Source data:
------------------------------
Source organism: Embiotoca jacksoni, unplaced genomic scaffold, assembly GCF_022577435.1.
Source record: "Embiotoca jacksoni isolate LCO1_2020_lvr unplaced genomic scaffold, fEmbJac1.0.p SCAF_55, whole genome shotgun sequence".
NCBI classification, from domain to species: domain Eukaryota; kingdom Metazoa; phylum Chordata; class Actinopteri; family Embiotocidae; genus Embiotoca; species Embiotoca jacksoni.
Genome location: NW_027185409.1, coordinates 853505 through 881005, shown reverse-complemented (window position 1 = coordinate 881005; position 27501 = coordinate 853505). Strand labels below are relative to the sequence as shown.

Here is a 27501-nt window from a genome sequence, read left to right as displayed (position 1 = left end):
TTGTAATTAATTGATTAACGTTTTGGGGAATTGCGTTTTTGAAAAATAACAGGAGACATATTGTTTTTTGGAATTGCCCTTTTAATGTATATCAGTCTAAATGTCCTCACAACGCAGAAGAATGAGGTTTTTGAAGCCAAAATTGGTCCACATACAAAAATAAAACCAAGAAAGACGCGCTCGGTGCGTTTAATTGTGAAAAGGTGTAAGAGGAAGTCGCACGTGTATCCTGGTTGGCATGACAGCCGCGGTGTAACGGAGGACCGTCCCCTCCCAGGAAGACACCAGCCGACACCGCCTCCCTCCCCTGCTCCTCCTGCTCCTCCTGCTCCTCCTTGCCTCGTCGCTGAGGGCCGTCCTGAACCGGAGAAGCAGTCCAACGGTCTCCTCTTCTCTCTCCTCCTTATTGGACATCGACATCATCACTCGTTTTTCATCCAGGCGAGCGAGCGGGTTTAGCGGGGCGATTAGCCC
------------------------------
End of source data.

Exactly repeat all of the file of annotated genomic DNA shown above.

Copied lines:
Source organism: Embiotoca jacksoni, unplaced genomic scaffold, assembly GCF_022577435.1.
Source record: "Embiotoca jacksoni isolate LCO1_2020_lvr unplaced genomic scaffold, fEmbJac1.0.p SCAF_55, whole genome shotgun sequence".
NCBI classification, from domain to species: domain Eukaryota; kingdom Metazoa; phylum Chordata; class Actinopteri; family Embiotocidae; genus Embiotoca; species Embiotoca jacksoni.
Genome location: NW_027185409.1, coordinates 853505 through 881005, shown reverse-complemented (window position 1 = coordinate 881005; position 27501 = coordinate 853505). Strand labels below are relative to the sequence as shown.

Here is a 27501-nt window from a genome sequence, read left to right as displayed (position 1 = left end):
TTGTAATTAATTGATTAACGTTTTGGGGAATTGCGTTTTTGAAAAATAACAGGAGACATATTGTTTTTTGGAATTGCCCTTTTAATGTATATCAGTCTAAATGTCCTCACAACGCAGAAGAATGAGGTTTTTGAAGCCAAAATTGGTCCACATACAAAAATAAAACCAAGAAAGACGCGCTCGGTGCGTTTAATTGTGAAAAGGTGTAAGAGGAAGTCGCACGTGTATCCTGGTTGGCATGACAGCCGCGGTGTAACGGAGGACCGTCCCCTCCCAGGAAGACACCAGCCGACACCGCCTCCCTCCCCTGCTCCTCCTGCTCCTCCTGCTCCTCCTTGCCTCGTCGCTGAGGGCCGTCCTGAACCGGAGAAGCAGTCCAACGGTCTCCTCTTCTCTCTCCTCCTTATTGGACATCGACATCATCACTCGTTTTTCATCCAGGCGAGCGAGCGGGTTTAGCGGGGCGATTAGCCC